Discussion in 'Effects, Pedals, Strings & Things' started by jlsummers, Jan 30, 2015.
i want to know what y'all think of the octron. I'm curious and interested.
it's awesome - fat lower octave and non-harsh fuzzy upper octave. excellent tracking. sure, I wish it was polyphonic but not at the expense of sacrificing how good it sounds.
Great sounding octave pedal. The down octave is fat and clear. The up octave is sharp and mean. Plus you can boost or cut the direct signal. It's large but it's great on both guitar and keys.
Both previous posters are right on. I love mine and sometimes I wish I had the Octron 2, but the original suites my needs perfectly. Not too off the wall, but both octaves stand out in a in a very musical way.
It is an amazing octave pedal and tracks very, very well.
Sounds excellent stacked into dirt. Makes for a very unique lead sound
Yezzir! The only stack ever use!!!
How does it differ from micro pog? Im interested in octron
The Octron is analog.
Octron is huge and fat. The Micro Pog sounds thin (the cheesy digital type thing, based on the various demos).
Micro Pog tracks like a champ,but it does sound a bit sterile.
I sold it and bought the Octron
Octron doesnt track that well,but it sounds FAT and with internal trimpots its MUCH more versatile pedal.
I prefer Octron for my style of playing,but if you need excelent tracking Micro Pog is better
how much more different is the tracking? Also, does the octron get really fuzzy? I want to change octave on violin as well....and not get all fuzzy and distorted
I have both, but really haven't used the MP much. The Octron, in my experience tracks excellently. Maybe you are right and I just haven't paid attention, but honestly I never think about it, the sound is just there and I feel like it is fast and right.
To me the octron is the best I've tried. I often used just the mix between guitar and up octave with the band, but at home often use it with octave down also.
Used it on my board for years and years, but in the last year or so found I didn't really need octave so often anymore. Once in a while think "damn, I should have that right now", but just got a Bearfoot Candy Apple Fuzz, and just leaning down and centering the Nature knob gives me some nice Octave in the few cases I want it.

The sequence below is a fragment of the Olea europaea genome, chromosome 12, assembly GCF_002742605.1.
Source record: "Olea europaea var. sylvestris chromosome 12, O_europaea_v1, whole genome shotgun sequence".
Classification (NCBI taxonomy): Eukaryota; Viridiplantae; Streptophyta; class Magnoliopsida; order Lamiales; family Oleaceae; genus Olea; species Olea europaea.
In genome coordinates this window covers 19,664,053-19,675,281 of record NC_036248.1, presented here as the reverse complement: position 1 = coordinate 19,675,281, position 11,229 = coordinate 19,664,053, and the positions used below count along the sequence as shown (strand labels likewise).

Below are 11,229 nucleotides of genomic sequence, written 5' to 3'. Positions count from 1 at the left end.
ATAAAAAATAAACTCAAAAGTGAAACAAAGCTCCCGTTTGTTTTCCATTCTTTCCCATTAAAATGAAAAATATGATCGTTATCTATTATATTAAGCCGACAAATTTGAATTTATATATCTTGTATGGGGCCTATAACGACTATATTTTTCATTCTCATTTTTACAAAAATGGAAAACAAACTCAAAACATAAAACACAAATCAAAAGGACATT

The only drawback (which isn't one if one intends to use it a lot OR has a big pedalboard) is it is a fairly large pedal.
The ability to set the levels for each (octave down, octave up, non-affected guitar) off, low, unity, or boost is a really excellent thing that isn't on a lot of octave up only pedals, etc. I found it took a little experimentation for me to find what it can do, what I often want it to do, etc. well worth playing around with.
Also it has a LOT of tweaking possibilites. I left it at factory settings when I first got mine for a long while...but you know, a guy gets used to it, starts thinking about buying another pedal for a change...and then remembers he can tweak it (I always mark and photograph the factory settings so I can always get back to it) and voila! New Pedal DAY!!
Here, from the Octron (note: not 2..I just have the original)
Octave UP MODE
There are two modes, Mode 1 and Mode 2. The mode is selected by the black switch - move it to the position you desire. Mode 2 is the default setting.
Mode 1 - This is great for the type of sounds associated with many vintage Octave-up units (Octavia). In this mode you can get many strange distorted overtones, similar to a ring modulator as well as a sweet upper octave overtone.
Mode 2 - By rolling off high frequencies before the octave doubler, Mode 2 delivers a bold, pure analog upper octave. No need to role your GTR tone back for better octave sounds.
Octave DOWN tone - This trimmer lets you dial between two different resonant tones.
Full clockwise - The bottom end is emphasized producing a full, fat octave down tone. Great for clean tones, mixed with clean guitar for the bass/guitar sound.
Full counter clockwise - Midrange is boosted. Better for adding a lower octave note without rattling the speakers. Also great for feeding a distortion or overdrive pedal.
Octave UP Drive - At Minimum there's very little sustain and gain. Around 1/3 to center is the normal setting. At Maximum you get the most sustain. Note about Octave UP - Analog upper octave is a product of distortion, there is no way to get a "clean" tone as one might expect from a digital pitch shifter.